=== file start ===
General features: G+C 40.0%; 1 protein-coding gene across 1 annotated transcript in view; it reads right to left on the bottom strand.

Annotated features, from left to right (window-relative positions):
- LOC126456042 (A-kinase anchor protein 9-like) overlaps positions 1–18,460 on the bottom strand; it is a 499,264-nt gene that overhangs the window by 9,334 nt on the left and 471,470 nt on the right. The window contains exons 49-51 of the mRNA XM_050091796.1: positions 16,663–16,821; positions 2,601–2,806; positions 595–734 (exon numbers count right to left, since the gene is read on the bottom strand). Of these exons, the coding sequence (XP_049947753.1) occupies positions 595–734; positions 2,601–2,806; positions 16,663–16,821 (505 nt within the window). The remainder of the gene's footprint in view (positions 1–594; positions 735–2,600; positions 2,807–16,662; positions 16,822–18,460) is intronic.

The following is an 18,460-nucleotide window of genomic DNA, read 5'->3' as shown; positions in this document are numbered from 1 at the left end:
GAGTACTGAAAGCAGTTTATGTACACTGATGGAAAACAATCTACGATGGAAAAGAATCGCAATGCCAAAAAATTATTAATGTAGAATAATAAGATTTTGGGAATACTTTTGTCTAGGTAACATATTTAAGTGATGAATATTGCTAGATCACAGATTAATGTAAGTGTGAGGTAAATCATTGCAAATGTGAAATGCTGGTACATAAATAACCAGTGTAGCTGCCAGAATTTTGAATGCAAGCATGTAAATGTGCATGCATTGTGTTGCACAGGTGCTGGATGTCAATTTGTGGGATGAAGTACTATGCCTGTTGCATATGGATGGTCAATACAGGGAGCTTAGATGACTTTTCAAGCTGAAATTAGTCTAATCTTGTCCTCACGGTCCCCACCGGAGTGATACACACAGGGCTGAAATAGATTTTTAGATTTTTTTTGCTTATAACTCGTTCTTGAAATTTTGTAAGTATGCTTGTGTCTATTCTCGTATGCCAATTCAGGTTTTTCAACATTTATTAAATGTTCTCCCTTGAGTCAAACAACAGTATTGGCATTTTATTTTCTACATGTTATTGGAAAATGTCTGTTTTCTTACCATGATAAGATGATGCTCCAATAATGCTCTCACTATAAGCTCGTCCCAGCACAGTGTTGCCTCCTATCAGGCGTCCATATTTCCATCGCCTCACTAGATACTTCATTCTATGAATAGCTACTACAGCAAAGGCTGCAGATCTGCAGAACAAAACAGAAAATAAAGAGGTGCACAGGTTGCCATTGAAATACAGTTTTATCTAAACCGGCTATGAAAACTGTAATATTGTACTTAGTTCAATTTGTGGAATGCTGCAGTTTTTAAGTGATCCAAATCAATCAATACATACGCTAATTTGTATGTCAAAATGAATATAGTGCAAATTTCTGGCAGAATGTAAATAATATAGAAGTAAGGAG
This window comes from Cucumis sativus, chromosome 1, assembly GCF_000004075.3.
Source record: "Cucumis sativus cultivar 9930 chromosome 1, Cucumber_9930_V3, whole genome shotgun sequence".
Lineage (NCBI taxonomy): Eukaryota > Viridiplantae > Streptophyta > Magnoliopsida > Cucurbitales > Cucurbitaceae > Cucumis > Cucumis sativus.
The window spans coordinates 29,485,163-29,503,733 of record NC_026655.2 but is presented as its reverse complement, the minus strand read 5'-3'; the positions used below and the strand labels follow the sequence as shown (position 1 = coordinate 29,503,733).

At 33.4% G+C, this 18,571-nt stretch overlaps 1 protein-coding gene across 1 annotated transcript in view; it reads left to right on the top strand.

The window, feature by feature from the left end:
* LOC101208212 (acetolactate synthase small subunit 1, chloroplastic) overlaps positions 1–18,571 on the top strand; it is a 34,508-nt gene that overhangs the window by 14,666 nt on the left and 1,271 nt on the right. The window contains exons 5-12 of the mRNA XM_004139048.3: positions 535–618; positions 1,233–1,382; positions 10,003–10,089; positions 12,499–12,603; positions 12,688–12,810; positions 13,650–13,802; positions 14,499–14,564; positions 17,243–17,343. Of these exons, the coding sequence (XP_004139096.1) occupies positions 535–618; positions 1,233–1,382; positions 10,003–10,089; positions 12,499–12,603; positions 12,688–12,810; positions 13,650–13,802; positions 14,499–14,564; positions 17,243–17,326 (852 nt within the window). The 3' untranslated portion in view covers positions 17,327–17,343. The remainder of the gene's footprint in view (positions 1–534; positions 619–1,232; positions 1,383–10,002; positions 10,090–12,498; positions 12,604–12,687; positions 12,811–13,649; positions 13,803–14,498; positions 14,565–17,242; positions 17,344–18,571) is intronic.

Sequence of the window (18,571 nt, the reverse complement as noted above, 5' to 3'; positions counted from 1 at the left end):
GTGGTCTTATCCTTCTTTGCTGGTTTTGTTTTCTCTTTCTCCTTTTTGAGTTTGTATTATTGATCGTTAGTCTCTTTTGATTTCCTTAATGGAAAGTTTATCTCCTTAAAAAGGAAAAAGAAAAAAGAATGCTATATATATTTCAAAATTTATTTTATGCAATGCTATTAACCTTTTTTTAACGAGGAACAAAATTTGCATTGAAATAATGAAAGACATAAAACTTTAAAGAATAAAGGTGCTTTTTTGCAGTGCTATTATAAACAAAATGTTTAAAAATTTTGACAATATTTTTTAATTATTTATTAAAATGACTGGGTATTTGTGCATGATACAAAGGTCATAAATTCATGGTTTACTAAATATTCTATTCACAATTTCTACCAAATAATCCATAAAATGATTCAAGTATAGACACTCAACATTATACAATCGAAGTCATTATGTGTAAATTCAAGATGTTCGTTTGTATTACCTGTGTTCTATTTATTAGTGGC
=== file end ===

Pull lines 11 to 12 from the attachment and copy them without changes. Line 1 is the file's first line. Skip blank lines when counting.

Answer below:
The window, feature by feature from the left end:
* LOC101208212 (acetolactate synthase small subunit 1, chloroplastic) overlaps positions 1–18,571 on the top strand; it is a 34,508-nt gene that overhangs the window by 14,666 nt on the left and 1,271 nt on the right. The window contains exons 5-12 of the mRNA XM_004139048.3: positions 535–618; positions 1,233–1,382; positions 10,003–10,089; positions 12,499–12,603; positions 12,688–12,810; positions 13,650–13,802; positions 14,499–14,564; positions 17,243–17,343. Of these exons, the coding sequence (XP_004139096.1) occupies positions 535–618; positions 1,233–1,382; positions 10,003–10,089; positions 12,499–12,603; positions 12,688–12,810; positions 13,650–13,802; positions 14,499–14,564; positions 17,243–17,326 (852 nt within the window). The 3' untranslated portion in view covers positions 17,327–17,343. The remainder of the gene's footprint in view (positions 1–534; positions 619–1,232; positions 1,383–10,002; positions 10,090–12,498; positions 12,604–12,687; positions 12,811–13,649; positions 13,803–14,498; positions 14,565–17,242; positions 17,344–18,571) is intronic.